Why does ReplaceAll behave so oddly?

ReplaceAll can behave a bit oddly. Consider

(-1)^(1 + n)*Gamma[2 + n] /. {Gamma[s_] :> (s – 1)!, -((-1)^(a_)*(b_)) :> (-1)^(a + 1)*b}
(*(-1)^(1 + n) Gamma[2 + n]*)

Nothing is changed.
But

(-1)^(1 + n)*Gamma[2 + n] /. {Gamma[s_] :> (s – 1)!, -(-1)^(a_) :> Times[(-1)^(a + 1)]}

(*(-1)^(1 + n) (1 + n)!*)

Gamma[2 + n] is transformed into (1 + n)!.

What’s the story?

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1 Answer
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From the first line in the details section in the documentation for ReplaceAll:

ReplaceAll looks at each part of expr, tries all the rules on it, and then goes on to the next part of expr. The first rule that applies to a particular part is used; no further rules are tried on that part, or on any of its subparts.”

Basically what’s happening is since ReplaceAll tries all rules in a top down fashion, your

-((-1)^(a_)*(b_)) :> (-1)^(a + 1)*b

rule is applied at the very beginning, and then ReplaceAll terminates since that rule was applied to the entire expression and “The first rule that applies to a particular part is used; no further rules are tried on that part, or on any of its subparts.”

A way around this is to exploit the Flat attribute of Times, just like you did in your second line of code.

Edit: Another thing I forgot to mention is your second pattern evaluates:

-((-1)^(a_)*(b_))

(-1)^(1 + a_) b_

So really what you’re saying is

(-1)^(1 + n)*Gamma[2 + n] /. {
Gamma[s_] :> (s – 1)!, (-1)^(a_ + 1) b_ :> (-1)^(a + 1)*b
}

which is not what you want. So because -(-1)^x auto-evaluates to (-1)^(x+1), your second rule serves no purpose and can be removed!

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I have wished for many years the detailed documentation for ReplaceAll would elaborate more precisely what “a part” is. Yes if you think you know what it does then you may think it is obvious. If you don’t think you know then you might wonder whether this is first try each atom (to use really old school LISP terminology), then every sublist, and finally the complete expression? Or in some other order? Is the order always precisely the same? I’d really like to find a reference that precisely documents this process. Thanks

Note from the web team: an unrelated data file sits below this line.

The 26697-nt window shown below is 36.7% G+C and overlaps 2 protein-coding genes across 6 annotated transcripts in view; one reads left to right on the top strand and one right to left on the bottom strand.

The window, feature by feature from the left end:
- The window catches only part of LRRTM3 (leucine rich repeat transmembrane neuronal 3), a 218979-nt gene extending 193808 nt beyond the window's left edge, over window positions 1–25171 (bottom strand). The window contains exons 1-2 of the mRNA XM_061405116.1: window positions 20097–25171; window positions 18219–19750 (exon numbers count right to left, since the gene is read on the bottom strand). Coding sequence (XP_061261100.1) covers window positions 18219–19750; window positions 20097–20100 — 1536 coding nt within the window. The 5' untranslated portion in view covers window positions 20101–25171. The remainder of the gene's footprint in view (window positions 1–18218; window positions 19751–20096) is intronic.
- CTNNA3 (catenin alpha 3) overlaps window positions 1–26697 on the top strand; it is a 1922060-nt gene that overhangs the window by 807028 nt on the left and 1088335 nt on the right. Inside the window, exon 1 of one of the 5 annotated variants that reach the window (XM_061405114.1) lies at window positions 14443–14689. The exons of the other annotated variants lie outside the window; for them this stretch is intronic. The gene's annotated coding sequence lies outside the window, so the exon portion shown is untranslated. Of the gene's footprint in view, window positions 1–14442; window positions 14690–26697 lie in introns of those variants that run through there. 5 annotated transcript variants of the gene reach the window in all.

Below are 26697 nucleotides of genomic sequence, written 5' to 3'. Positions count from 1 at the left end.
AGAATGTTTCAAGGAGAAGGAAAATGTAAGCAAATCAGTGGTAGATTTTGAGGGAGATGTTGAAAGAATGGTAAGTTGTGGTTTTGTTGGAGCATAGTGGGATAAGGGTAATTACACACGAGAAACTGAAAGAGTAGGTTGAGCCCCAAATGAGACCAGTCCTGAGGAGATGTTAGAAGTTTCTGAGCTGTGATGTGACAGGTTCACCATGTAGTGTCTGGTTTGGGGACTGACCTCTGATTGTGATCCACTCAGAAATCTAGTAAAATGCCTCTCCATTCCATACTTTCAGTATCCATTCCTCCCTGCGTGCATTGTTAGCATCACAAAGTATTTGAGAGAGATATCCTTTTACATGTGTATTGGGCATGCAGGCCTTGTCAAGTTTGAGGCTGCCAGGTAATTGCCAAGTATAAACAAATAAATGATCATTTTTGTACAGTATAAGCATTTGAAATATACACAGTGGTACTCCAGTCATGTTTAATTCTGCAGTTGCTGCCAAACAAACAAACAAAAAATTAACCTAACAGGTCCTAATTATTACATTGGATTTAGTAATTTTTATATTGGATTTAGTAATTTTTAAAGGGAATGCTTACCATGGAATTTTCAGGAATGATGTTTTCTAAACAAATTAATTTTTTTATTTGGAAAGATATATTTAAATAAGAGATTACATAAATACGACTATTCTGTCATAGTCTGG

– Bill
May 8 ’15 at 4:17

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+1, nice explanation. I’ve yet to find a case where MMA behaves “oddly” w/r to pattern transformations – perhaps my Lisp/Term-rewriting background, but the few times I thought something odd turned out to be my blinders. @bill & @WateSoyan: When in doubt, avail yourself of MMA facilities like Trace to see under the covers. Even simpler and quite effective: Put a compound statement with a leading Print or Sow on the RHS of the rule in question…
– ciao
May 8 ’15 at 5:44

  

 

Yeah,it’s certainly a good explanation since I never know it before.Hey,guy,how could you discover it?
– WateSoyan
May 8 ’15 at 7:25

  

 

@Chip Hurst Do ReplaceRepeated and ReplaceAll behave similarly?
– WateSoyan
May 8 ’15 at 8:44

  

 

@ciao Your suggestion is useful.Since Trace can’t help in this case,Print just reflects which rule is used!
– WateSoyan
May 8 ’15 at 8:50